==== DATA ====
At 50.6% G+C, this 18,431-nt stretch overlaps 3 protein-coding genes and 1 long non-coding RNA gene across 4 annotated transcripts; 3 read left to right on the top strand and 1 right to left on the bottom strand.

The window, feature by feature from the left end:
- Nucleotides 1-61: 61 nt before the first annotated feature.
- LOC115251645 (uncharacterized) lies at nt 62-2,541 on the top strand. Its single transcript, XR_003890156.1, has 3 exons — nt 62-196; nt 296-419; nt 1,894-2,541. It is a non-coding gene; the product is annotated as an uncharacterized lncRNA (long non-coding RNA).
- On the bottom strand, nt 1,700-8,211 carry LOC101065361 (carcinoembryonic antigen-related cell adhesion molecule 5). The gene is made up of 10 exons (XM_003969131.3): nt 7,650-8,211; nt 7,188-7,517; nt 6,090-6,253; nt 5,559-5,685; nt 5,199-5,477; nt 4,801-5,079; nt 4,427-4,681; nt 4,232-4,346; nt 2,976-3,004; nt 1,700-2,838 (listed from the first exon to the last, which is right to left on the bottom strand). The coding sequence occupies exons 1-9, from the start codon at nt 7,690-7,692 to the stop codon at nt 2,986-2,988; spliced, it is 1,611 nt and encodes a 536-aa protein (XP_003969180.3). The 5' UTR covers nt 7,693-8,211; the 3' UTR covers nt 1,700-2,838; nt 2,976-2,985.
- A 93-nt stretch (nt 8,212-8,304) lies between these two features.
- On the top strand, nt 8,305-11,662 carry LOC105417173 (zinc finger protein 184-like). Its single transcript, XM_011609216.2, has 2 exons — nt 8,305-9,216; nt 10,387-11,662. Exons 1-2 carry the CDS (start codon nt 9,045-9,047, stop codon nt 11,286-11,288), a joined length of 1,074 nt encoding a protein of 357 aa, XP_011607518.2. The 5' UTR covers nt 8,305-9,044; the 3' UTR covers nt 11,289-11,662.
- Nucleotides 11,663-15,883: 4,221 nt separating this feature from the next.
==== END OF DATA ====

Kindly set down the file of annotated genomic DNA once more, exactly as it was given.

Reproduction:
At 50.6% G+C, this 18,431-nt stretch overlaps 3 protein-coding genes and 1 long non-coding RNA gene across 4 annotated transcripts; 3 read left to right on the top strand and 1 right to left on the bottom strand.

The window, feature by feature from the left end:
- Nucleotides 1-61: 61 nt before the first annotated feature.
- LOC115251645 (uncharacterized) lies at nt 62-2,541 on the top strand. Its single transcript, XR_003890156.1, has 3 exons — nt 62-196; nt 296-419; nt 1,894-2,541. It is a non-coding gene; the product is annotated as an uncharacterized lncRNA (long non-coding RNA).
- On the bottom strand, nt 1,700-8,211 carry LOC101065361 (carcinoembryonic antigen-related cell adhesion molecule 5). The gene is made up of 10 exons (XM_003969131.3): nt 7,650-8,211; nt 7,188-7,517; nt 6,090-6,253; nt 5,559-5,685; nt 5,199-5,477; nt 4,801-5,079; nt 4,427-4,681; nt 4,232-4,346; nt 2,976-3,004; nt 1,700-2,838 (listed from the first exon to the last, which is right to left on the bottom strand). The coding sequence occupies exons 1-9, from the start codon at nt 7,690-7,692 to the stop codon at nt 2,986-2,988; spliced, it is 1,611 nt and encodes a 536-aa protein (XP_003969180.3). The 5' UTR covers nt 7,693-8,211; the 3' UTR covers nt 1,700-2,838; nt 2,976-2,985.
- A 93-nt stretch (nt 8,212-8,304) lies between these two features.
- On the top strand, nt 8,305-11,662 carry LOC105417173 (zinc finger protein 184-like). Its single transcript, XM_011609216.2, has 2 exons — nt 8,305-9,216; nt 10,387-11,662. Exons 1-2 carry the CDS (start codon nt 9,045-9,047, stop codon nt 11,286-11,288), a joined length of 1,074 nt encoding a protein of 357 aa, XP_011607518.2. The 5' UTR covers nt 8,305-9,044; the 3' UTR covers nt 11,289-11,662.
- Nucleotides 11,663-15,883: 4,221 nt separating this feature from the next.